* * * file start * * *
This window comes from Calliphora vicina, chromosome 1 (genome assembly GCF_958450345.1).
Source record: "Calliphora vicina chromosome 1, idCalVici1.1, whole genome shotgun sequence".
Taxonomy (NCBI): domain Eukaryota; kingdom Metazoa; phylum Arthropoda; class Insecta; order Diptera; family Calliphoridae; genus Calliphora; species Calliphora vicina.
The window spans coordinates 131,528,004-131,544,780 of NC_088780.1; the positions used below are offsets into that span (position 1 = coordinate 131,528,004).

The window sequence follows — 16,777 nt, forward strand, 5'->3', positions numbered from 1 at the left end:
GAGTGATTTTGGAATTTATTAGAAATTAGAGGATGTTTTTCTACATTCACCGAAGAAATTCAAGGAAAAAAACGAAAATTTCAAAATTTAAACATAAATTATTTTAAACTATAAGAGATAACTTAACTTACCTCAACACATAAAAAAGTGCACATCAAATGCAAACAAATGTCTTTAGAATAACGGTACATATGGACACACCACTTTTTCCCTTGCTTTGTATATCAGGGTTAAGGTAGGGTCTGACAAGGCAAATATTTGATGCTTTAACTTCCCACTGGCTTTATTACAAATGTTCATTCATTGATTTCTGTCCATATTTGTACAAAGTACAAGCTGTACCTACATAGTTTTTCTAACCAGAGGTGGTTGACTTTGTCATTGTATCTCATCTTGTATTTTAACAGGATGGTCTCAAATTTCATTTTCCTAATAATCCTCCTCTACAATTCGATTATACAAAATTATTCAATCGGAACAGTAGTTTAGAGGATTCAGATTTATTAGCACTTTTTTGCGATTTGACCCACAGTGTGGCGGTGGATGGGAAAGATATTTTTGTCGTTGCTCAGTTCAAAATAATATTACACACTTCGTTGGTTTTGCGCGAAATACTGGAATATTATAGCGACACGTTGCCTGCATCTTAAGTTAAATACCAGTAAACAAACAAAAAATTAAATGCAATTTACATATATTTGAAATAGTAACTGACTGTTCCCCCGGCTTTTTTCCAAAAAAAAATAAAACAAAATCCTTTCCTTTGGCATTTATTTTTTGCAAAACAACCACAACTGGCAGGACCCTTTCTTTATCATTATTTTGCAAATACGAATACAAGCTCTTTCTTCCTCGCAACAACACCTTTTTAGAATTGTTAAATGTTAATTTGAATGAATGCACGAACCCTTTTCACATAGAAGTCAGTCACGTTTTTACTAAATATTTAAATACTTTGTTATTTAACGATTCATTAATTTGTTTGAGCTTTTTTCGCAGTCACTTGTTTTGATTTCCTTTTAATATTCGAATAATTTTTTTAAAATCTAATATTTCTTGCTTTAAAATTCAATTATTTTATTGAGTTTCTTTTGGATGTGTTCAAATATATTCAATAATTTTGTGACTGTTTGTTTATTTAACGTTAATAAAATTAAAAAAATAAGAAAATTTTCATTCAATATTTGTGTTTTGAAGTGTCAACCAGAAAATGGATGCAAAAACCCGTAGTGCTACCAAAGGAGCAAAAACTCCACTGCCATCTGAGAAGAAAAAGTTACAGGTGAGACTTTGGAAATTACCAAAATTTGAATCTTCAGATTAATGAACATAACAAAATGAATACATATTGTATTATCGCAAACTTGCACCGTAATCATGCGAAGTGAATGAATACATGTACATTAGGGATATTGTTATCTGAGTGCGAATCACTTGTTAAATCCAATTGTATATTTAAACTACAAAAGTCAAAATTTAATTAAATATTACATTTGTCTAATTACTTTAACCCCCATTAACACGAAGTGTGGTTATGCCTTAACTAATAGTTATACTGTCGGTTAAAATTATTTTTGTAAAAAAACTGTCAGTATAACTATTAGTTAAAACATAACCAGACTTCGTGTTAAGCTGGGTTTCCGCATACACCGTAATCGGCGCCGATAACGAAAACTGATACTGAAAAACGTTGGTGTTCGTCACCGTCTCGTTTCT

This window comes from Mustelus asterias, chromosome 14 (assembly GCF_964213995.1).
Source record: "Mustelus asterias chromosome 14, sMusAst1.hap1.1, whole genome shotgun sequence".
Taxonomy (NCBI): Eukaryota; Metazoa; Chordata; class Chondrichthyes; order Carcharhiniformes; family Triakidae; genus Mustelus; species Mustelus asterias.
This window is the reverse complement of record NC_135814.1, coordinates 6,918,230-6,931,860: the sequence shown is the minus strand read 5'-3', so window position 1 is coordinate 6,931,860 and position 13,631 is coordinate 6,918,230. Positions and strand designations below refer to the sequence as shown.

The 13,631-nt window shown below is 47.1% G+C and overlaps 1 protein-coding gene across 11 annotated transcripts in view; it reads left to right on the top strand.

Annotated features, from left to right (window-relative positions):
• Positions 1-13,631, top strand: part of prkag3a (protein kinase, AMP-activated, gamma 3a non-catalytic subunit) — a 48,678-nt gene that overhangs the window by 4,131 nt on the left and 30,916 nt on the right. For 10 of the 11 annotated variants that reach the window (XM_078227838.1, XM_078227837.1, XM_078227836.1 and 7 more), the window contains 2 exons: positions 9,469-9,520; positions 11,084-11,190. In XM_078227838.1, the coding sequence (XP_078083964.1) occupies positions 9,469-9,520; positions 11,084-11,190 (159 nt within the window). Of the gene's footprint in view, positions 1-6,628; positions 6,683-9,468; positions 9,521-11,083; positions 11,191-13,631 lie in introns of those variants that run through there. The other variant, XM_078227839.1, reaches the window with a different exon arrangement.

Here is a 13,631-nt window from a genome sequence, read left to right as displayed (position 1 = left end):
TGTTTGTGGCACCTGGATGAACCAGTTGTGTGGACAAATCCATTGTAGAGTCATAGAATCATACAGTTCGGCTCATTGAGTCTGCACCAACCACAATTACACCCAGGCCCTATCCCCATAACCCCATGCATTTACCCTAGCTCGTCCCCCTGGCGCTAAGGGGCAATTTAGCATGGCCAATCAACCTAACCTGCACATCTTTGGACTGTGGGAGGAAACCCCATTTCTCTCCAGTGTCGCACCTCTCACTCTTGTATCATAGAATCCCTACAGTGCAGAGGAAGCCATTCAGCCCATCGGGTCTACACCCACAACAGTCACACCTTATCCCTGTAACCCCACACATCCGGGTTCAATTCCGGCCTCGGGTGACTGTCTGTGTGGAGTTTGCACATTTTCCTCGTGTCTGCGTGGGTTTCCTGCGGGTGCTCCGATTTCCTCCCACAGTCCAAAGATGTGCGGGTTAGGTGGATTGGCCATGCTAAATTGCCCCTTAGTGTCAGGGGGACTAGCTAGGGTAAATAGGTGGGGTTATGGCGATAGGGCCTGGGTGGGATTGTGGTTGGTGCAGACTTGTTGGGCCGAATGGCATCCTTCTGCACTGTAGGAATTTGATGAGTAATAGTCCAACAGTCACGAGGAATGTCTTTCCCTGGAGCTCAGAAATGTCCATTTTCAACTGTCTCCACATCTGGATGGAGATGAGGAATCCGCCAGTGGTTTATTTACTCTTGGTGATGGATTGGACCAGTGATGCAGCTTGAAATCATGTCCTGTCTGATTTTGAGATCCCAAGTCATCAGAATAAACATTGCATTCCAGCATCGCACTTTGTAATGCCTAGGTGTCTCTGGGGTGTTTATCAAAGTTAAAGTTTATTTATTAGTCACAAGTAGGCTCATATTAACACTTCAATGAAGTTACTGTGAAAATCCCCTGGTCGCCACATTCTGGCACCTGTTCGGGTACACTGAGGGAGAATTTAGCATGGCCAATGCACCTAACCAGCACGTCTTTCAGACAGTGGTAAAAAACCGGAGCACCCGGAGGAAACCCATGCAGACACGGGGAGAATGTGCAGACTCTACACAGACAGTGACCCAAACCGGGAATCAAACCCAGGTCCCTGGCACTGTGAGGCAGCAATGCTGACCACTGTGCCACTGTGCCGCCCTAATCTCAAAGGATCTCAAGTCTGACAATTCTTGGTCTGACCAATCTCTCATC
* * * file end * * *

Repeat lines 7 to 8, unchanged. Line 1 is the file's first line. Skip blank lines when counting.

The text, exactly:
This window comes from Mustelus asterias, chromosome 14 (assembly GCF_964213995.1).
Source record: "Mustelus asterias chromosome 14, sMusAst1.hap1.1, whole genome shotgun sequence".